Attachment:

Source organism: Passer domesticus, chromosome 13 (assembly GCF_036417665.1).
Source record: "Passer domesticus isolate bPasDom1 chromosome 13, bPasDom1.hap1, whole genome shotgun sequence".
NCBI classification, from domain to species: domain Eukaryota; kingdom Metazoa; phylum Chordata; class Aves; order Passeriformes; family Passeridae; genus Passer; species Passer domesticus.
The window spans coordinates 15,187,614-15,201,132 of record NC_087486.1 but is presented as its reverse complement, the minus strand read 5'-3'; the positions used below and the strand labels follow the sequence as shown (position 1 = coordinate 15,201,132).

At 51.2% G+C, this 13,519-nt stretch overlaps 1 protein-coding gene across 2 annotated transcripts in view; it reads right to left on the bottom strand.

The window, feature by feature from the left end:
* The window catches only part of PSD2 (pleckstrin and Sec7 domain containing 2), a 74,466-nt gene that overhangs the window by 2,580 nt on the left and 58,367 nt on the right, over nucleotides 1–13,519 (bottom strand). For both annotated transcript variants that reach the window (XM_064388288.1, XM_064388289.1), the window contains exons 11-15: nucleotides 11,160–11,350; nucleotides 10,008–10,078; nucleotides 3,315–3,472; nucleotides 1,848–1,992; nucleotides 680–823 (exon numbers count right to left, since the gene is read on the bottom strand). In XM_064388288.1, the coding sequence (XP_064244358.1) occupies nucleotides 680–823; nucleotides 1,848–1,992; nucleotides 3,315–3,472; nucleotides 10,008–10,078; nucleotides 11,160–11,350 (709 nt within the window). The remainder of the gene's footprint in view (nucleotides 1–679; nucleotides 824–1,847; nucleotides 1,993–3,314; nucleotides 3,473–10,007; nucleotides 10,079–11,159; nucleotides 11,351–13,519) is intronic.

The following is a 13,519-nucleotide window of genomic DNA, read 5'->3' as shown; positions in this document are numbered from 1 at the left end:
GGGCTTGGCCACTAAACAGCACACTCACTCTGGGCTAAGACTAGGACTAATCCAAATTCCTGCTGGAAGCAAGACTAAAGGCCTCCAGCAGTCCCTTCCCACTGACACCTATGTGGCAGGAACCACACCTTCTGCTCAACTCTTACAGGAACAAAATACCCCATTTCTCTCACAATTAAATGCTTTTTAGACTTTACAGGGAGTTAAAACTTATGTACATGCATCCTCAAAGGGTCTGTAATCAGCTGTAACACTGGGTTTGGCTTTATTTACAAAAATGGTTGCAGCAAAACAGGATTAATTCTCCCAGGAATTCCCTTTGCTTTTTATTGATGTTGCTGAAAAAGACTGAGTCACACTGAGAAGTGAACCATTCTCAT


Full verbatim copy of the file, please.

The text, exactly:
Source organism: Passer domesticus, chromosome 13 (assembly GCF_036417665.1).
Source record: "Passer domesticus isolate bPasDom1 chromosome 13, bPasDom1.hap1, whole genome shotgun sequence".
NCBI classification, from domain to species: domain Eukaryota; kingdom Metazoa; phylum Chordata; class Aves; order Passeriformes; family Passeridae; genus Passer; species Passer domesticus.
The window spans coordinates 15,187,614-15,201,132 of record NC_087486.1 but is presented as its reverse complement, the minus strand read 5'-3'; the positions used below and the strand labels follow the sequence as shown (position 1 = coordinate 15,201,132).

At 51.2% G+C, this 13,519-nt stretch overlaps 1 protein-coding gene across 2 annotated transcripts in view; it reads right to left on the bottom strand.

The window, feature by feature from the left end:
* The window catches only part of PSD2 (pleckstrin and Sec7 domain containing 2), a 74,466-nt gene that overhangs the window by 2,580 nt on the left and 58,367 nt on the right, over nucleotides 1–13,519 (bottom strand). For both annotated transcript variants that reach the window (XM_064388288.1, XM_064388289.1), the window contains exons 11-15: nucleotides 11,160–11,350; nucleotides 10,008–10,078; nucleotides 3,315–3,472; nucleotides 1,848–1,992; nucleotides 680–823 (exon numbers count right to left, since the gene is read on the bottom strand). In XM_064388288.1, the coding sequence (XP_064244358.1) occupies nucleotides 680–823; nucleotides 1,848–1,992; nucleotides 3,315–3,472; nucleotides 10,008–10,078; nucleotides 11,160–11,350 (709 nt within the window). The remainder of the gene's footprint in view (nucleotides 1–679; nucleotides 824–1,847; nucleotides 1,993–3,314; nucleotides 3,473–10,007; nucleotides 10,079–11,159; nucleotides 11,351–13,519) is intronic.

The following is a 13,519-nucleotide window of genomic DNA, read 5'->3' as shown; positions in this document are numbered from 1 at the left end:
GGGCTTGGCCACTAAACAGCACACTCACTCTGGGCTAAGACTAGGACTAATCCAAATTCCTGCTGGAAGCAAGACTAAAGGCCTCCAGCAGTCCCTTCCCACTGACACCTATGTGGCAGGAACCACACCTTCTGCTCAACTCTTACAGGAACAAAATACCCCATTTCTCTCACAATTAAATGCTTTTTAGACTTTACAGGGAGTTAAAACTTATGTACATGCATCCTCAAAGGGTCTGTAATCAGCTGTAACACTGGGTTTGGCTTTATTTACAAAAATGGTTGCAGCAAAACAGGATTAATTCTCCCAGGAATTCCCTTTGCTTTTTATTGATGTTGCTGAAAAAGACTGAGTCACACTGAGAAGTGAACCATTCTCAT